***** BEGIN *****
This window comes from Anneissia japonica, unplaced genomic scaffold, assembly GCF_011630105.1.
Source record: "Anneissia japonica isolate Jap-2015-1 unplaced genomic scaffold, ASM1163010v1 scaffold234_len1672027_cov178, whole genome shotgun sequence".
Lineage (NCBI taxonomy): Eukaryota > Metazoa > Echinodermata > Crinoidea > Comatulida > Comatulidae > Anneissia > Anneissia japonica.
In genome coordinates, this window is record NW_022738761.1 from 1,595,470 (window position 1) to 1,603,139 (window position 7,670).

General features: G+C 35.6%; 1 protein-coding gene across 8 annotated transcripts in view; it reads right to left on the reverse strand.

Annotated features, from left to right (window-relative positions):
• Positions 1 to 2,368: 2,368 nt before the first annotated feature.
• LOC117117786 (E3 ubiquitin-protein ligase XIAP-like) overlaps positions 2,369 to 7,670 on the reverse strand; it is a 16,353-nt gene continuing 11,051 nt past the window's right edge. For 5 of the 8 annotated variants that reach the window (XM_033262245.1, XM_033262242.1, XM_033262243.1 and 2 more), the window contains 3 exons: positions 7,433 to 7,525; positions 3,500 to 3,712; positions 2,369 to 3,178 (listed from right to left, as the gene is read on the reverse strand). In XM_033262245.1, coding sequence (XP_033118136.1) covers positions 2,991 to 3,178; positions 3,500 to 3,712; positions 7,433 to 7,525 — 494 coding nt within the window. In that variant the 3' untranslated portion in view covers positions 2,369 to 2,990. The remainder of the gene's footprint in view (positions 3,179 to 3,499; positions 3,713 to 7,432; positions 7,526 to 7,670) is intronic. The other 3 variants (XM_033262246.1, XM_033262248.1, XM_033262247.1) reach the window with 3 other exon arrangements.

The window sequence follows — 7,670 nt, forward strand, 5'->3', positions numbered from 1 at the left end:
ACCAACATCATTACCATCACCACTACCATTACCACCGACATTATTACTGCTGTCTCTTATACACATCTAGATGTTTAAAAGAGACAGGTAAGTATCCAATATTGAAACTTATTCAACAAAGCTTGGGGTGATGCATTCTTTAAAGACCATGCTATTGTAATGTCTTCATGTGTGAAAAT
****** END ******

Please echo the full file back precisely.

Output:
This window comes from Anneissia japonica, unplaced genomic scaffold, assembly GCF_011630105.1.
Source record: "Anneissia japonica isolate Jap-2015-1 unplaced genomic scaffold, ASM1163010v1 scaffold234_len1672027_cov178, whole genome shotgun sequence".
Lineage (NCBI taxonomy): Eukaryota > Metazoa > Echinodermata > Crinoidea > Comatulida > Comatulidae > Anneissia > Anneissia japonica.
In genome coordinates, this window is record NW_022738761.1 from 1,595,470 (window position 1) to 1,603,139 (window position 7,670).

General features: G+C 35.6%; 1 protein-coding gene across 8 annotated transcripts in view; it reads right to left on the reverse strand.

Annotated features, from left to right (window-relative positions):
• Positions 1 to 2,368: 2,368 nt before the first annotated feature.
• LOC117117786 (E3 ubiquitin-protein ligase XIAP-like) overlaps positions 2,369 to 7,670 on the reverse strand; it is a 16,353-nt gene continuing 11,051 nt past the window's right edge. For 5 of the 8 annotated variants that reach the window (XM_033262245.1, XM_033262242.1, XM_033262243.1 and 2 more), the window contains 3 exons: positions 7,433 to 7,525; positions 3,500 to 3,712; positions 2,369 to 3,178 (listed from right to left, as the gene is read on the reverse strand). In XM_033262245.1, coding sequence (XP_033118136.1) covers positions 2,991 to 3,178; positions 3,500 to 3,712; positions 7,433 to 7,525 — 494 coding nt within the window. In that variant the 3' untranslated portion in view covers positions 2,369 to 2,990. The remainder of the gene's footprint in view (positions 3,179 to 3,499; positions 3,713 to 7,432; positions 7,526 to 7,670) is intronic. The other 3 variants (XM_033262246.1, XM_033262248.1, XM_033262247.1) reach the window with 3 other exon arrangements.

The window sequence follows — 7,670 nt, forward strand, 5'->3', positions numbered from 1 at the left end:
ACCAACATCATTACCATCACCACTACCATTACCACCGACATTATTACTGCTGTCTCTTATACACATCTAGATGTTTAAAAGAGACAGGTAAGTATCCAATATTGAAACTTATTCAACAAAGCTTGGGGTGATGCATTCTTTAAAGACCATGCTATTGTAATGTCTTCATGTGTGAAAAT